Actions are what you do linguistically to move the conversation along. It allows the buyers to draw positive conclusions about the salesperson and your company; that they are trustworthy, competent and intelligent, and have a good understanding of the business issues at hand.

We are talking about the ability to track and summarise and ask about what has been said; it’s about using the information given to take the conversation in a direction that convinces the buyer that you are worth talking to. If you do it right, the buyer will be making decisions in their head to continue the interaction, to ask more questions, and begin to emote on the value of having the solution on offer. In other words, they have positive impression of the sales person and want to know more.

The actions I am talking about here are what the person is dong to direct and guide the conversation so that the buyer sees it as time well spent and worth paying for, if they choose to. Ask your salespeople, what are the 3 key things you did that got this buyer interested, where they agreed to the next meeting or shortlisted the company for the final selection round?

5. Can people in my sales team explain the process they use to close the sale?

When I talk about a sales process, I am talking about the steps the salesperson takes, to guide the buyer into the future and imagine doing business with your company.

In summary, what we are talking about here is a conversational process to close the sale. I usually have 8-10 steps, which don’t have to always go in a particular order, but doing it right, will always increase the motivation for the buyer and consider the offering. Ask your salespeople to explain it, so that if it worked, you can replicate it across the team. Track it and write it down. What did they do first, and then what did they do? If you have an exceptional sales person who can repeatedly create this conversational process. Sit down with them, capture it, document it and replicate it across your organisation. It’s called modelling. The best people have a model in their head and when captured, it can be a best practice in your sales organisation.

6. Are my team able to explain how the buyer closed the sale?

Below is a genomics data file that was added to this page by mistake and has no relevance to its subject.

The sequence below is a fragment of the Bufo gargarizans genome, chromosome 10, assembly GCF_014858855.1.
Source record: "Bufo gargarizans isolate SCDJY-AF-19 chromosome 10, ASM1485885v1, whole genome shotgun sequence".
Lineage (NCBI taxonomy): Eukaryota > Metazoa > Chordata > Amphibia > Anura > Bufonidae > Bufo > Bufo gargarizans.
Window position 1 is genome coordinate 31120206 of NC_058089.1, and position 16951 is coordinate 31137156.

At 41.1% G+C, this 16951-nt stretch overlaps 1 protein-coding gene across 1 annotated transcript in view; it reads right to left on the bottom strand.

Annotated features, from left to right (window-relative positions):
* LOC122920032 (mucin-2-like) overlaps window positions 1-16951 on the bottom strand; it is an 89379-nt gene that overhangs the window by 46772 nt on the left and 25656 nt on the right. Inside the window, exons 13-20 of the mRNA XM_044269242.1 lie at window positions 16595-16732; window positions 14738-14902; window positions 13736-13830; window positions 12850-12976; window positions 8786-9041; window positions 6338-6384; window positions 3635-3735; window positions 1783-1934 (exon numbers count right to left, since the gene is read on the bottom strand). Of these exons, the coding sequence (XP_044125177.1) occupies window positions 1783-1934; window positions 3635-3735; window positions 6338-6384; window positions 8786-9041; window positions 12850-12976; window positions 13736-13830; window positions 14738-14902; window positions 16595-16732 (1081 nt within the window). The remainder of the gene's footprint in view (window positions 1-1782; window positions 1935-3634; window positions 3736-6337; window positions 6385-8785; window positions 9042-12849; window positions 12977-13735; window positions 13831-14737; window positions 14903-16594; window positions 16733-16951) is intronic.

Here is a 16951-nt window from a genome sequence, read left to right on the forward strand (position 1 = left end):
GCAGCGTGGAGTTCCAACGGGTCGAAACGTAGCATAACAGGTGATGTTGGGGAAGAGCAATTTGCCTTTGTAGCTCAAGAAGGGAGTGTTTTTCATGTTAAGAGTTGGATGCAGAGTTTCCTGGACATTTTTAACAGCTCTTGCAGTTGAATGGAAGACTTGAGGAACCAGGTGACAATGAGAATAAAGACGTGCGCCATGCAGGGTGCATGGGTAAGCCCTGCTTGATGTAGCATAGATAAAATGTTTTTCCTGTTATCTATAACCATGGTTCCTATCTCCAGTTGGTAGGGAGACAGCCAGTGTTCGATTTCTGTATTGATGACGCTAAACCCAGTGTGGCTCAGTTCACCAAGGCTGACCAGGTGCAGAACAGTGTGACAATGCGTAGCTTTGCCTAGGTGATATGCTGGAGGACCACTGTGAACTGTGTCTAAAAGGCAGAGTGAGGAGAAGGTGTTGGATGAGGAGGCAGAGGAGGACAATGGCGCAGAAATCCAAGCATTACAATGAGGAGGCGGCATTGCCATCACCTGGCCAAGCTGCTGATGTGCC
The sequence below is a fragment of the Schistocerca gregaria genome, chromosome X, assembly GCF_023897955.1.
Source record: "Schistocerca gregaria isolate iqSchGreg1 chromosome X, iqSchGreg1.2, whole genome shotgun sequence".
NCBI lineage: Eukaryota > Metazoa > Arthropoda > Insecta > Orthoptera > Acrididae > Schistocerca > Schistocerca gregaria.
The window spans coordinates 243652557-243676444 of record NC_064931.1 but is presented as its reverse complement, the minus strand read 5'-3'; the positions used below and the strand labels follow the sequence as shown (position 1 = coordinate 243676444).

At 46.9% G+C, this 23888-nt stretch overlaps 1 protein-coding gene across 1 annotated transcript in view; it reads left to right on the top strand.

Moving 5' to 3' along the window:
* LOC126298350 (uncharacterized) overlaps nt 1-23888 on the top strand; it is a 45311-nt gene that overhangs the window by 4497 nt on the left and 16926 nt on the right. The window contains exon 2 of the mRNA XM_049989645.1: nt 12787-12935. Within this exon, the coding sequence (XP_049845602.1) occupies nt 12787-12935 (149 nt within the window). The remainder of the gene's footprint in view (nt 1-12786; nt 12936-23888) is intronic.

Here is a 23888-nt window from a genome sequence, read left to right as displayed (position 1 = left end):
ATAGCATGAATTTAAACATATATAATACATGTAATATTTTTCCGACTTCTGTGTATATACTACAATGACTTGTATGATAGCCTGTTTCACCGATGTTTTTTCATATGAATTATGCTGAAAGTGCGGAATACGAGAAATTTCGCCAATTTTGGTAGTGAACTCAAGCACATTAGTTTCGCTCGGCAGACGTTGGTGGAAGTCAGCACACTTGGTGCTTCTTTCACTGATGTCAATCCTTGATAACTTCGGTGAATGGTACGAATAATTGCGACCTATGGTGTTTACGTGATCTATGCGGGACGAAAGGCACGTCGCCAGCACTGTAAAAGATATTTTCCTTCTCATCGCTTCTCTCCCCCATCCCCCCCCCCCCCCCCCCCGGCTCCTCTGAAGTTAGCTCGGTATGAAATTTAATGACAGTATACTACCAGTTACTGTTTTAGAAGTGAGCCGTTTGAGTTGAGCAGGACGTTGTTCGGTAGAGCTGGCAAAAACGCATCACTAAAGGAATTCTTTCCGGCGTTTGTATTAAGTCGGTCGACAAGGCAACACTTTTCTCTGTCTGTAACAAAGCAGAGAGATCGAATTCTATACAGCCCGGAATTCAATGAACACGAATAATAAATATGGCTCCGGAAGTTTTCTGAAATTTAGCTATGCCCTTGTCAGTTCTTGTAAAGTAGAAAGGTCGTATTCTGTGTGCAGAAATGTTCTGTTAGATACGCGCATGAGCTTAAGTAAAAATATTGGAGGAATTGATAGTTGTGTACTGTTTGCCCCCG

I always say the buyer closes the sale, because, they are the ones who say yes. As a salesperson, the skills required centre on observing and tracking your buyers decision-making patterns. How buyers make decisions is where the real value in asking questions lies. Consider focusing weekly and monthly sales meetings around where key prospects are in the decision-making process. It can tell you a lot more and get your team to focus on the buyer’s view of the world, where they can be more effective in closing the sale.

CRM software puts salespeople in the tempting position of using their own biased thinking about how close their are to 100%. Of course it all depends how you measure the close rate. It doesn’t always tell you what’s going on for the buyer, but it does show you the level of optimism your salespeople function from. The buyers always close the sale, when they make a decision to say Yes. If you can get your salespeople to explain how the buyer made the decision, it will train them to view every buyer as unique and tweak their sales approach accordingly.

I talk a lot about buying filters when I work with sales teams and we always do a short profile on buyers and their typical buying patterns. We stick to 10 so as not to overwhelm them!  An example of this is, whether a buyer looks at Options or Process, what motivates them, the past pain or the future possibilities, whether they are focused on the big picture or the details. So asking your salespeople, “what do we know about the decision makers in this organisation and how they decided to buy and can we map it?”

If you are a sales director or manager in a competitive industry, test these questions with your team at the next sales meeting and see what you discover. Questions empower and expand your sales team capacity to win more business. What would it take for your team to become more curious about how they create their success and how to have more of it?

Listening as an Effective Communication Skill

5 Insights into the Art of Literal Listening

The 30-Day Challenge

Have you ever been described as a great listener? Would this describe you? Are you the person that keeps saying  “Sorry, what did you say?”  I was prompted to think about listening in the past few month because I was working on some business projects which required deep levels of listening on my part to get results needed for a team and a client’s business.